Like Johnson, Silberman relies on search engines, rather than expensive advertising campaigns, to generate traffic. As a result, he tailors the site’s content to reflect the way in which most people search the web. “People go for information on problems, not products. From there, they progress to the products,” contends Silberman. Thus, rather than simply present facts about Vimaca, Health4her.com will develop a page with information on libido issues and products. While Silberman doesn’t calculate the cost of acquiring customers, he notes that the company’s $70,000 a month operating expenses divided by 3,000 new customers a month means the cost of a new customer is $23.50, taking into account all expenses. By contrast, the average cost to an online retailer of acquiring a new customer is $82, according to the Shop.org/Boston Consulting Group.
The new word of mouth
Health4her.com’s penny-pinching goes beyond the marketing budget. Until mid-1999, the company operated out of the Silbermans’ living room. Just a dozen full-timers make up the company.
Even that would dwarf the employee roster at 2CoolTek.com. Ian Felts started the online retailer of computer products in February last year; the staff consists of just Felts and his wife, Georgia. The Satellite Beach, Fla.-based company sells cooling equipment for computers; computer enthusiasts make up the bulk of its market.
Felts didn’t actually plan to go into business for himself. He simply grew frustrated at the difficulty he had trying to purchase computer supplies online. Many products were hard to find, and even when the equipment was available, it could take months to get. “I figured any trained ape could do a better job,” says Felts.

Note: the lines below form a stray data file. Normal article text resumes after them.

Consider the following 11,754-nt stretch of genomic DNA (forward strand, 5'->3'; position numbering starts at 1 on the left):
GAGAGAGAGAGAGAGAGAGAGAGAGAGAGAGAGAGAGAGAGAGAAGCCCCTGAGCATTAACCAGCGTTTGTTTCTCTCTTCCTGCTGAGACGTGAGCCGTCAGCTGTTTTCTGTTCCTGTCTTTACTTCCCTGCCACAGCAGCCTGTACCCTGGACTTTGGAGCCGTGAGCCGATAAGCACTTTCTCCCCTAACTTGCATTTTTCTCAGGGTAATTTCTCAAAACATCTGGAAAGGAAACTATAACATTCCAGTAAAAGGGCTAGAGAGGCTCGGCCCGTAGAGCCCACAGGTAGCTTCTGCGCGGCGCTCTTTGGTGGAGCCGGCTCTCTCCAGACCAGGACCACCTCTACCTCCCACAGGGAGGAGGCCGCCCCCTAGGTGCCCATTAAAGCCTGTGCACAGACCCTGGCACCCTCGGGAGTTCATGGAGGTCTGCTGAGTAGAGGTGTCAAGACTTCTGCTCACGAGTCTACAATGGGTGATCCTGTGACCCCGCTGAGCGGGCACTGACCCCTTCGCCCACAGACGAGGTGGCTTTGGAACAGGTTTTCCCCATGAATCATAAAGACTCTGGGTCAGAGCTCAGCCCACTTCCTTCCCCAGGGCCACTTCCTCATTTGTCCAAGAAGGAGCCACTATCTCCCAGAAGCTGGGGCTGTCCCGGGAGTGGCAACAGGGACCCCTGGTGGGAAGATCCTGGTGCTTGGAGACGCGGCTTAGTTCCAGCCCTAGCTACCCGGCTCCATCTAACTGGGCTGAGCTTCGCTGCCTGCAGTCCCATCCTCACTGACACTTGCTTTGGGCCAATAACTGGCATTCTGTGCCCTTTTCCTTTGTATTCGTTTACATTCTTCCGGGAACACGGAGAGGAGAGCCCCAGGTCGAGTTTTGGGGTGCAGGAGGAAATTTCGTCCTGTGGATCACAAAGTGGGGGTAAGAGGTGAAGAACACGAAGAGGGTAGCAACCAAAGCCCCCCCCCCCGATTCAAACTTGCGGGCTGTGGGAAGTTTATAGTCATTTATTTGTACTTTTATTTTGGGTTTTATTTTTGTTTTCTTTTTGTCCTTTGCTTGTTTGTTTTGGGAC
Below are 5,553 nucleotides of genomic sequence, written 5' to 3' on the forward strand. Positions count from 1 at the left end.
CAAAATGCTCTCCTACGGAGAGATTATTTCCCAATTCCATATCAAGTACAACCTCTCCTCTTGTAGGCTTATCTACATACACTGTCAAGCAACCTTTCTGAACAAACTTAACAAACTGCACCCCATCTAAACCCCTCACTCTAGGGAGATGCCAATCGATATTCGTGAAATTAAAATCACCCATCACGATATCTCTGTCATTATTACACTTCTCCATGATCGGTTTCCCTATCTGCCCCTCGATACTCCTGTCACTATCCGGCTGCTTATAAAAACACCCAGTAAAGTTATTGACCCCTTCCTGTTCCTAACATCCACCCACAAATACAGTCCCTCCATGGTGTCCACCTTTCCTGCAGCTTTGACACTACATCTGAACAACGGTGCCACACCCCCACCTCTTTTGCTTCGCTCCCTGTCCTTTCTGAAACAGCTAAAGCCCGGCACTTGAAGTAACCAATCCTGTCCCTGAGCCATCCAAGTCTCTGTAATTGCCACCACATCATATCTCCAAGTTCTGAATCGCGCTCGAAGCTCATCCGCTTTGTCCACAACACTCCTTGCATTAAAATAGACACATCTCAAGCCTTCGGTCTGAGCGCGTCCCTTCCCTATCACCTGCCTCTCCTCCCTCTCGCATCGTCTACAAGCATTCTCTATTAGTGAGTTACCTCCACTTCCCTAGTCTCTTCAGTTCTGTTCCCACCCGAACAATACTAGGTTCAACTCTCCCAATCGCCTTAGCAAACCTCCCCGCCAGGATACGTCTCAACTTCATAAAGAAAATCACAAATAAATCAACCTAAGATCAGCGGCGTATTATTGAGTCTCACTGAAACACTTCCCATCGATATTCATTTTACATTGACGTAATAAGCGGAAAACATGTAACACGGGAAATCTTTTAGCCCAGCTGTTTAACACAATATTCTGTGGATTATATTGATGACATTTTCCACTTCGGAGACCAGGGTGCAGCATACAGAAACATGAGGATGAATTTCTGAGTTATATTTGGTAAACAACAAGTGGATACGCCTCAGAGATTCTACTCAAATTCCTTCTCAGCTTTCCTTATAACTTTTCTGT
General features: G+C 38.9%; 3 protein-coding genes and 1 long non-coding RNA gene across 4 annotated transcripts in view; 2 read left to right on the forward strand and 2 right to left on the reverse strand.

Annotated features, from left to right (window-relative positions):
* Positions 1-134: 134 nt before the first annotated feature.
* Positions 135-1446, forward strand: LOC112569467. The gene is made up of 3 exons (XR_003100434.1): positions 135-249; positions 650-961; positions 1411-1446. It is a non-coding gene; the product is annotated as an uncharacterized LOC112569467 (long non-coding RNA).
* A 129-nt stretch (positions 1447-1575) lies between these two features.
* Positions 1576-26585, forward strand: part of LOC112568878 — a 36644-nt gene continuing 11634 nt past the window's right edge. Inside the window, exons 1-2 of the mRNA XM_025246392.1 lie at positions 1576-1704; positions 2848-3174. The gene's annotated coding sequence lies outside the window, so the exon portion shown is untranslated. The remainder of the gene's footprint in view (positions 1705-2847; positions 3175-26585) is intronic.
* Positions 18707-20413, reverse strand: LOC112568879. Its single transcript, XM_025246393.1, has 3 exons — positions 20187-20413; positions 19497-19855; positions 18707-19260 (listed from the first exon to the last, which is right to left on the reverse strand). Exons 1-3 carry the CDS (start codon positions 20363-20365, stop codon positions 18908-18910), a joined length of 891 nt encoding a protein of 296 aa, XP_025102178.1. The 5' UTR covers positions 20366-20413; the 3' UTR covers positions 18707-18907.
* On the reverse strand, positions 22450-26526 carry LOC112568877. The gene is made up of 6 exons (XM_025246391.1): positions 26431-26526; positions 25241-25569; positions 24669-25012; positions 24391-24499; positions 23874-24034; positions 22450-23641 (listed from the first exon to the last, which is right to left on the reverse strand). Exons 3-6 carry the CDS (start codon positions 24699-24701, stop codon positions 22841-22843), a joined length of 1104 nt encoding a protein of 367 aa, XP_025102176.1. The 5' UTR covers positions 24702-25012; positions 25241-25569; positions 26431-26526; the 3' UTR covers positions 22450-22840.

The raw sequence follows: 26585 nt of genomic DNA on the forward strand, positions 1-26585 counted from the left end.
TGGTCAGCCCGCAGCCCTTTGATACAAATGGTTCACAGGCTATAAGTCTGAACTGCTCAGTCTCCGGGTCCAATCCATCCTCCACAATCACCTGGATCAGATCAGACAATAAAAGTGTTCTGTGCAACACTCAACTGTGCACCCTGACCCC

Felts’s business appears to be doing well. For this year, Felts estimates that sales will be about $750,000, with an average order size of about $30. Of that, 10-15% will drop to the bottom line, he says.
In contrast to Silberman and Johnson, Felts doesn’t even try to get on the search engines. “They’re so over-rated, they’re not worthwhile,” he says. “You can’t keep yourself close enough to the top to make it worthwhile.” Instead, Felts uses old-fashioned word of mouth, albeit with an Internet-era twist, to drive traffic. He regularly sends review pieces of new equipment to online sites such as Tweaktown.com that review computer hardware; they’ll use the equipment and write up their opinions on it.
Felts also regularly heads to the message boards on those sites. Should someone post a question about cooling, he’ll try to answer it, without making a pitch for the products he’s selling. “I just send information, and if people happen to link back to me, that’s where business comes from,” he says.
Getting 2CoolTek.com up and running didn’t cost much at all. Felts taught himself to write code, and put the site together himself. Once 2CoolTek.com was in operation, Felts managed it part time, while he kept his day job as a staff sergeant in the U. S. Air Force. This April he finally quit the Air Force to devote full time to 2CoolTek.